… my eyes returned to contemplate the desert expanses and the caravan routes; but now I know this path is only one of the many that opened before me …


Down and Nerdy episode 4: A Very Special Episode

This week we’ve got both sides of the debate over the “How I Met Your Mother” finale, plus our favorite “Very Special Episodes” of all time, and an in-depth roundtable discussion about Wes Anderson’s new film “The Grand Budapest Hotel.”

UPDATE! Rachel did a bunch of research on links for the things we talked about in this episode. I was going to embed them here, but her show notes turned out to be so awesome that I’m just going to include them in their entirety. So here you go! Click away!

Listen below, or download the episode directly.


Down and Nerdy episode 2: Happy birthday, World Wide Web!

The Web turned 25 this week, so our team spends a few minutes talking about the very real ways it has changed the world. We also talk about some of the best things on it right now, notably “Welcome to Night Vale” and Miranda Sings. We’ve also got the “Ban Bossy” campaign on our mind, Rachel’s furious about this week’s episode of “Marvel’s Agents of S.H.I.E.L.D.,” and we talk about a bunch of other stuff that Scott kinda intelligently ties together.

Some of the links we discuss in this episode:

You can listen below, or download the MP3 here. Enjoy!


Down and Nerdy Episode I: What’s your favorite TV finale episode?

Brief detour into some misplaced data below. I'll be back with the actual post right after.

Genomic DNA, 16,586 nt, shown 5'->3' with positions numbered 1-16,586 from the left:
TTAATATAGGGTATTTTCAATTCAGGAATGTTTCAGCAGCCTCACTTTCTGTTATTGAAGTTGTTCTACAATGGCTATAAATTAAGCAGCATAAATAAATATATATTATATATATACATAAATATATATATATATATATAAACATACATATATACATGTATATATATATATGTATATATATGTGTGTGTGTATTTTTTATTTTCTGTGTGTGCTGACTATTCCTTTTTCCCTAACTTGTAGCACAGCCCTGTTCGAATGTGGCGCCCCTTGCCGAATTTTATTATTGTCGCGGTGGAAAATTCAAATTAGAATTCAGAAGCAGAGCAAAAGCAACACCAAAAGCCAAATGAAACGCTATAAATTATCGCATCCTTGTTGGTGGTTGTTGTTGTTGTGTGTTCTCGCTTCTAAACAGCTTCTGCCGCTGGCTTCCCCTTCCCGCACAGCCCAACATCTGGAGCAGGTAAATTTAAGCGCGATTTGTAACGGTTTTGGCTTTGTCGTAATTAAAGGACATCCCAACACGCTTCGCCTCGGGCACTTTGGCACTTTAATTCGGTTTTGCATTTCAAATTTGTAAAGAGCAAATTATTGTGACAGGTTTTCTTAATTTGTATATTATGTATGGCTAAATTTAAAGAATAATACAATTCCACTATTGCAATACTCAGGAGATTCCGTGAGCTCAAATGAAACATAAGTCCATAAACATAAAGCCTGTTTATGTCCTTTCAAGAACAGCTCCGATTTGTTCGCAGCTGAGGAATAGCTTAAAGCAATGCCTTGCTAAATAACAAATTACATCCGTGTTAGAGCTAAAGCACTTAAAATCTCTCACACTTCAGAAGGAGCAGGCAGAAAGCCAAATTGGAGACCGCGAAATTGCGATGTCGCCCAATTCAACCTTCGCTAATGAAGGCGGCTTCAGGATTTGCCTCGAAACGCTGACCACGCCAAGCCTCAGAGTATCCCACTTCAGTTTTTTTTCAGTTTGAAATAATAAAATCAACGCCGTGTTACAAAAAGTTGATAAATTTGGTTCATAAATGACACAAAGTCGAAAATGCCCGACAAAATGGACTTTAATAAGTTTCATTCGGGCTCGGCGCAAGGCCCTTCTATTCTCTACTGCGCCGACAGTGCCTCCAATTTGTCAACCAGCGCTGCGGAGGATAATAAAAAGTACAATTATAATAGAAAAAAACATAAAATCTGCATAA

Episode I of Down and Nerdy (last week’s debut was episode zero, you might recall) is now a thing for you to enjoy, and we hope you do! We spend the lion’s share of our time talking about TV and movies; specifically, with “True Detective” wrapping up tomorrow night, we’re wanting to know which TV shows that you’ve enjoyed had either the best, or the worst, finale episodes. Listen to the podcast to hear our picks, then please tell us yours in the comments. Continue reading


Down and Nerdy returns

Okay, I’m pretty stoked about this … Down and Nerdy is back for version 2.0!

A brief bit of history: Years ago, we did a segment called Down and Nerdy on my Friday morning radio show. Flash forward to 2014, and Down and Nerdy is reborn as an hour-long chat-show podcast. I’m fortunate to have some wickedly smart, interesting and funny people working with me on this, and I hope you have as much fun listening to it as we do recording it. Our panel consists of Kevin Kinsella, Rachel Raphael and Scott Slucher. Like I said, smart, interesting and funny people.

In this week’s episode, we talk about what a great time it is to be a Marvel fan, the pros and cons of binging on television shows like “House of Cards” and “Game of Thrones,” whether modern television is taking the place of the novel in popular entertainment, and whether it’s ethically okay to eat laboratory-grown salami sequenced from the DNA of James Franco.

(Here’s the direct link, if you want to download it so that you can listen while you’re jogging or making a from-scratch pie or suffering through a Wes Anderson movie or something like that.)

(Photo by Mike Mozart. Music by The Faint.)